Given these lessons learned and changes to my approach, I feel more confident in these rankings relative to my initial list last year. The time I put in over the spring and summer events to start to untangle this class made a significant difference in understanding the landscape better. While those summer views aren't weighed heavily in the rankings, they were a critical part of deriving a list of players to focus on in the early days of the season. While I feel more confident, that doesn't mean this list is perfect. There are so many players I debated including in the final spots, and over time, there will undoubtedly be changes in my top 20, but as of now, these are the players I feel most comfortable with.  

The purpose of this write-up is to voice my thoughts and rationale for the rankings rather than dissect the player's game. The intent is to provide background and context with how the list was created to help be transparent with the process. These players all have many game reports on their player pages that can be accessed via the links on their name. Some have upwards of seven evaluations already, so if you want to know more about what the player offers, their player page is the go-to resource.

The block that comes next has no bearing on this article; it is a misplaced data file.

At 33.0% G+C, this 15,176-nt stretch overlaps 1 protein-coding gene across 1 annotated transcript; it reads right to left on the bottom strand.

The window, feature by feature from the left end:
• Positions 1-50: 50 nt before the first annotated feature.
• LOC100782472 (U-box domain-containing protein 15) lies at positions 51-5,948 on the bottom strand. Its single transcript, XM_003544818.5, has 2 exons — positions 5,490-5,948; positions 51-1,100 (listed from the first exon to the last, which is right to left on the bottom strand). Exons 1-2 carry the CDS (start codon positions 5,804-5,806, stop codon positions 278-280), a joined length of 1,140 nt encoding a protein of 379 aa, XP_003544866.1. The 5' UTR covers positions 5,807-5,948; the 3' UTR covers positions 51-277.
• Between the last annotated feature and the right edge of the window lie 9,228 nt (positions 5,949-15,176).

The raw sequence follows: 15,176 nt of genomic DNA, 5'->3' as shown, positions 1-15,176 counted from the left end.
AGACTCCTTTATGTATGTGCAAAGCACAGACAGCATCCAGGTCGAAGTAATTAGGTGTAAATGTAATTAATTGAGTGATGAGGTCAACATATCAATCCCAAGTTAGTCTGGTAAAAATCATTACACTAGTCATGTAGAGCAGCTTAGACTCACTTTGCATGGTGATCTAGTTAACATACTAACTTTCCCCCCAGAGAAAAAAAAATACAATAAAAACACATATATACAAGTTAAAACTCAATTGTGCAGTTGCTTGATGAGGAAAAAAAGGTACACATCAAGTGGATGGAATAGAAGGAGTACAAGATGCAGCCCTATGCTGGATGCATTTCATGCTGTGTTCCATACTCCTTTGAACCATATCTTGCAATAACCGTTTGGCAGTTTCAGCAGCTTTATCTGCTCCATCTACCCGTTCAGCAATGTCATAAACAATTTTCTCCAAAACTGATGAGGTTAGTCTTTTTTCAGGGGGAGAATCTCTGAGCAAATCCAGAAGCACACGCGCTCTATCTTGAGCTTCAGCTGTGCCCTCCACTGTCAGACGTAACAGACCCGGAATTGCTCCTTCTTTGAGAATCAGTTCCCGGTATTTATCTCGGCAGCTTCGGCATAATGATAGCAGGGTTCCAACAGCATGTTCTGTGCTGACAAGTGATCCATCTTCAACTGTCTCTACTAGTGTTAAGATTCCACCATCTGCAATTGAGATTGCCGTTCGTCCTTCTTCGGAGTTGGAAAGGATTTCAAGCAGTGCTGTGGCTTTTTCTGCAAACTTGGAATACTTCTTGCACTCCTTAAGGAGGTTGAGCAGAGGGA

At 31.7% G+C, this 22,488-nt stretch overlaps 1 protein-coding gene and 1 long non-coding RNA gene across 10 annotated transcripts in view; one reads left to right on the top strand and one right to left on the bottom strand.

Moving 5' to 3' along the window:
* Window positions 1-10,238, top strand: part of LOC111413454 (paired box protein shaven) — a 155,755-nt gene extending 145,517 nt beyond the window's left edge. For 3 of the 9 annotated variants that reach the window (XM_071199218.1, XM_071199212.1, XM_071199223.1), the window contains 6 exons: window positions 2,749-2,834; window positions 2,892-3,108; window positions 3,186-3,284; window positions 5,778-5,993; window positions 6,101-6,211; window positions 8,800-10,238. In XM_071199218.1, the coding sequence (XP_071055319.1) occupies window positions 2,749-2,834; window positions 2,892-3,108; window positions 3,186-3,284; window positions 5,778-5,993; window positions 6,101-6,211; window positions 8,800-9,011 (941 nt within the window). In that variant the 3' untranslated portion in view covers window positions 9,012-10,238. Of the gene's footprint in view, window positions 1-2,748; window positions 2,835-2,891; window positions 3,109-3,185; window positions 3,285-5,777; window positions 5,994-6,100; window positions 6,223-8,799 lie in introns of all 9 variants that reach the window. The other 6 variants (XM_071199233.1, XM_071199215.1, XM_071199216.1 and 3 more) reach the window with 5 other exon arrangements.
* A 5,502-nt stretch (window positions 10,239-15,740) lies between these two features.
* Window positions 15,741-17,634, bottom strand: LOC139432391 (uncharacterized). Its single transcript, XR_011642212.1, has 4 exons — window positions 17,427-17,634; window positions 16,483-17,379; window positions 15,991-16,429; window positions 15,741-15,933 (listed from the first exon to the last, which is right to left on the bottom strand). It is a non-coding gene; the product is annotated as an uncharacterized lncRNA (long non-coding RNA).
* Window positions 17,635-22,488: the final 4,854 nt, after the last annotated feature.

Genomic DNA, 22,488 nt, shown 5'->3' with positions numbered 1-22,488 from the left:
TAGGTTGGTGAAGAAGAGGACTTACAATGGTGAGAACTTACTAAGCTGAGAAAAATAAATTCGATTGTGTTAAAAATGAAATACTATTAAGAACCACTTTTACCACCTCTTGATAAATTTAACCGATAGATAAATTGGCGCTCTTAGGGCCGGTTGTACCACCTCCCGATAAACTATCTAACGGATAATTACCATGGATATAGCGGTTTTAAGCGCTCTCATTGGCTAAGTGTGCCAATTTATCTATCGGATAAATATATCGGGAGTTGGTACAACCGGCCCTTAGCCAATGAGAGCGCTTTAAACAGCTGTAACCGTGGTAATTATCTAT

1. Braidy Wassilyn (F) - Markham Majors:  Surprise, surprise, Braidy Wassilyn starts the year in the #1 spot. At the start of the year, I thought someone could challenge him for the top spot, but I don't see that happening anymore. His technical abilities and offensive talents are just so far ahead of the class, and I couldn't reasonably entertain anyone ahead of him. Every time he touches the puck, there is a near guarantee that he will make something happen and, more often than not, in highlight-reel fashion.